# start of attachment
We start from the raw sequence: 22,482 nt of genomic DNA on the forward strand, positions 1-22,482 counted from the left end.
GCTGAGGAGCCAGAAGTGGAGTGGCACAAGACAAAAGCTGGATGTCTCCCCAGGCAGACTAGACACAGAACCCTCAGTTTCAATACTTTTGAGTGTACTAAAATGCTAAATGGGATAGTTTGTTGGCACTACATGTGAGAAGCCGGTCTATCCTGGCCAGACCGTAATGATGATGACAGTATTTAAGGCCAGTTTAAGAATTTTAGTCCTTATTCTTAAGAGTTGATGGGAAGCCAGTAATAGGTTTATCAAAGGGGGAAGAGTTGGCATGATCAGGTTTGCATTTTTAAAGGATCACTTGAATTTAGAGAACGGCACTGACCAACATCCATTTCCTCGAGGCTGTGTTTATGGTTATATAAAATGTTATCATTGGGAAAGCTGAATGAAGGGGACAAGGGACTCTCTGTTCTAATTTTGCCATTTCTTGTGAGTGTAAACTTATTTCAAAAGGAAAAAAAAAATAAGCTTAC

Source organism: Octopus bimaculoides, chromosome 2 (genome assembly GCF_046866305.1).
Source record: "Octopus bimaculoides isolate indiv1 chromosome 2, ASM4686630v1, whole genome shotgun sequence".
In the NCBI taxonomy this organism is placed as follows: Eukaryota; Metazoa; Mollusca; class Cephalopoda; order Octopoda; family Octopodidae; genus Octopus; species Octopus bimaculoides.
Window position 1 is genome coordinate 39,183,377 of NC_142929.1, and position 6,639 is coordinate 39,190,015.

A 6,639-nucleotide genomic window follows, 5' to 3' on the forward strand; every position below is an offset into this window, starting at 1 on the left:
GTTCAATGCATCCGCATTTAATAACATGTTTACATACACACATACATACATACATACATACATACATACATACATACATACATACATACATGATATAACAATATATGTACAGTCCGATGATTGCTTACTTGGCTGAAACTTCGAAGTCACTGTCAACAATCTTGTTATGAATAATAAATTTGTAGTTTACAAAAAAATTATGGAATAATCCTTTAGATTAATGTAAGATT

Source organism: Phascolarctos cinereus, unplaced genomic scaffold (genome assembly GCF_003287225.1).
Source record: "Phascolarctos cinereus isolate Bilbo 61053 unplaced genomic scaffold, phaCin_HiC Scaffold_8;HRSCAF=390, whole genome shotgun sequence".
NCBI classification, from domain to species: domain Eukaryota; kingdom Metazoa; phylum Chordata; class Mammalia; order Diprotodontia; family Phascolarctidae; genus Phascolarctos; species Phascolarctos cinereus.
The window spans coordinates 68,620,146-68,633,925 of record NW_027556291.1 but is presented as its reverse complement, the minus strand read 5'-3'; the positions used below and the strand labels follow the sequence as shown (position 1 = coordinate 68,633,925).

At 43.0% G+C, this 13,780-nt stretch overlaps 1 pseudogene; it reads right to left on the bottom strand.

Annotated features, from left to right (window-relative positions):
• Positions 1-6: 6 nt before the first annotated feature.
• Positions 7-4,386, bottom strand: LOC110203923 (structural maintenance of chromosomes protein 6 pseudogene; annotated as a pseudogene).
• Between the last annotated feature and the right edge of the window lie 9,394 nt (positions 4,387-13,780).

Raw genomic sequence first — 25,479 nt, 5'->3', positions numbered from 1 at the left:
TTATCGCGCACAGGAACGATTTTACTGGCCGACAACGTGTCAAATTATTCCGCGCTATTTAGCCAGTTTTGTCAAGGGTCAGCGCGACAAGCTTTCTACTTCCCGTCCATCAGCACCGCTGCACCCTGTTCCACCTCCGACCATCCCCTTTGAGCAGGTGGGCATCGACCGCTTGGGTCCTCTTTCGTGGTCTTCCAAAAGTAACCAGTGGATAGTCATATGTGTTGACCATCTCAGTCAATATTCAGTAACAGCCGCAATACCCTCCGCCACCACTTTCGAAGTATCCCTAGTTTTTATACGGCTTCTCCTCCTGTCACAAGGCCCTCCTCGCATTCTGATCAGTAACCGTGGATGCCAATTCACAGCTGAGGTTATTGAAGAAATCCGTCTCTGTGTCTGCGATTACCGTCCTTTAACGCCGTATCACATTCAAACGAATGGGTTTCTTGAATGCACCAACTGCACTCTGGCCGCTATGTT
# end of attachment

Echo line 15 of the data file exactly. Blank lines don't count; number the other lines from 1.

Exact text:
• Positions 1-6: 6 nt before the first annotated feature.